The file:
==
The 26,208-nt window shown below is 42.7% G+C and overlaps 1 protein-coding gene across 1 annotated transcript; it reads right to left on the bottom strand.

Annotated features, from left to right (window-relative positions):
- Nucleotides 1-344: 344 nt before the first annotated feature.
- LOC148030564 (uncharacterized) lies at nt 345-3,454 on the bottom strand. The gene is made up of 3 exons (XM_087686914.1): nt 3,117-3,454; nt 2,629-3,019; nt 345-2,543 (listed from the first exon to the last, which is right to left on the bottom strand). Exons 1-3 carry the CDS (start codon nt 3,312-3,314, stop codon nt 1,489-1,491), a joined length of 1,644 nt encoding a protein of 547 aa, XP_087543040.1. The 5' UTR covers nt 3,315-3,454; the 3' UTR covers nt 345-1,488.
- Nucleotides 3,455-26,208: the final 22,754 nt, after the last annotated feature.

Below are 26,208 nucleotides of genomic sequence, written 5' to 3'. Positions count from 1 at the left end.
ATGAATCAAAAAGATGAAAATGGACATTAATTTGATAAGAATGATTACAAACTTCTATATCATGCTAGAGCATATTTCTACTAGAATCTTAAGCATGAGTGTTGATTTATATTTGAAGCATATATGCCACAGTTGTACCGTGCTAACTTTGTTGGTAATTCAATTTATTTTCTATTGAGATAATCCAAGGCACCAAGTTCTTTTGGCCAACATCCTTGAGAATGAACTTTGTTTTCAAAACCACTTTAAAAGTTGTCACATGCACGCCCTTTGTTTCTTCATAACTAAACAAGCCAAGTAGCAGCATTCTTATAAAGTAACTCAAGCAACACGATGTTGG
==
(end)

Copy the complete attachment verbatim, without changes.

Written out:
The 26,208-nt window shown below is 42.7% G+C and overlaps 1 protein-coding gene across 1 annotated transcript; it reads right to left on the bottom strand.

Annotated features, from left to right (window-relative positions):
- Nucleotides 1-344: 344 nt before the first annotated feature.
- LOC148030564 (uncharacterized) lies at nt 345-3,454 on the bottom strand. The gene is made up of 3 exons (XM_087686914.1): nt 3,117-3,454; nt 2,629-3,019; nt 345-2,543 (listed from the first exon to the last, which is right to left on the bottom strand). Exons 1-3 carry the CDS (start codon nt 3,312-3,314, stop codon nt 1,489-1,491), a joined length of 1,644 nt encoding a protein of 547 aa, XP_087543040.1. The 5' UTR covers nt 3,315-3,454; the 3' UTR covers nt 345-1,488.
- Nucleotides 3,455-26,208: the final 22,754 nt, after the last annotated feature.

Below are 26,208 nucleotides of genomic sequence, written 5' to 3'. Positions count from 1 at the left end.
ATGAATCAAAAAGATGAAAATGGACATTAATTTGATAAGAATGATTACAAACTTCTATATCATGCTAGAGCATATTTCTACTAGAATCTTAAGCATGAGTGTTGATTTATATTTGAAGCATATATGCCACAGTTGTACCGTGCTAACTTTGTTGGTAATTCAATTTATTTTCTATTGAGATAATCCAAGGCACCAAGTTCTTTTGGCCAACATCCTTGAGAATGAACTTTGTTTTCAAAACCACTTTAAAAGTTGTCACATGCACGCCCTTTGTTTCTTCATAACTAAACAAGCCAAGTAGCAGCATTCTTATAAAGTAACTCAAGCAACACGATGTTGG